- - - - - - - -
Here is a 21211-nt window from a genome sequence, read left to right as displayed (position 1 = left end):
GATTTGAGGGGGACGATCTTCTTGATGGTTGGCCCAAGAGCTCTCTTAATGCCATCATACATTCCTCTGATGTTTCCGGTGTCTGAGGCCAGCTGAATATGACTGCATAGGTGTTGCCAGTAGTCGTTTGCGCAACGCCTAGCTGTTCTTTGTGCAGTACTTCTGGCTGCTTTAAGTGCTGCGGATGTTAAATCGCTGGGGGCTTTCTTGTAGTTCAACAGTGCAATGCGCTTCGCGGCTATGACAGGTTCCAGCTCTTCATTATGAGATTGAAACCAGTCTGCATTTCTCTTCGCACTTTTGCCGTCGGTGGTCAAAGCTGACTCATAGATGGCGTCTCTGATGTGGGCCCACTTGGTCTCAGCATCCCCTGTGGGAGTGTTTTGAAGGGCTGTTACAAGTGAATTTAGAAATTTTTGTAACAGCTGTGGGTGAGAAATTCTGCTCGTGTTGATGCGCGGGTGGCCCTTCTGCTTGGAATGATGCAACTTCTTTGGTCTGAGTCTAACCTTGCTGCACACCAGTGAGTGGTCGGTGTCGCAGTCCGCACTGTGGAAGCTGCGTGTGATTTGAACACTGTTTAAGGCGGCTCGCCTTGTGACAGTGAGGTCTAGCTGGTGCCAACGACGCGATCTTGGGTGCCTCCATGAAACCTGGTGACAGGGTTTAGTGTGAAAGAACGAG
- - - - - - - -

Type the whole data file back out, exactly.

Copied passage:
Here is a 21211-nt window from a genome sequence, read left to right as displayed (position 1 = left end):
GATTTGAGGGGGACGATCTTCTTGATGGTTGGCCCAAGAGCTCTCTTAATGCCATCATACATTCCTCTGATGTTTCCGGTGTCTGAGGCCAGCTGAATATGACTGCATAGGTGTTGCCAGTAGTCGTTTGCGCAACGCCTAGCTGTTCTTTGTGCAGTACTTCTGGCTGCTTTAAGTGCTGCGGATGTTAAATCGCTGGGGGCTTTCTTGTAGTTCAACAGTGCAATGCGCTTCGCGGCTATGACAGGTTCCAGCTCTTCATTATGAGATTGAAACCAGTCTGCATTTCTCTTCGCACTTTTGCCGTCGGTGGTCAAAGCTGACTCATAGATGGCGTCTCTGATGTGGGCCCACTTGGTCTCAGCATCCCCTGTGGGAGTGTTTTGAAGGGCTGTTACAAGTGAATTTAGAAATTTTTGTAACAGCTGTGGGTGAGAAATTCTGCTCGTGTTGATGCGCGGGTGGCCCTTCTGCTTGGAATGATGCAACTTCTTTGGTCTGAGTCTAACCTTGCTGCACACCAGTGAGTGGTCGGTGTCGCAGTCCGCACTGTGGAAGCTGCGTGTGATTTGAACACTGTTTAAGGCGGCTCGCCTTGTGACAGTGAGGTCTAGCTGGTGCCAACGACGCGATCTTGGGTGCCTCCATGAAACCTGGTGACAGGGTTTAGTGTGAAAGAACGAG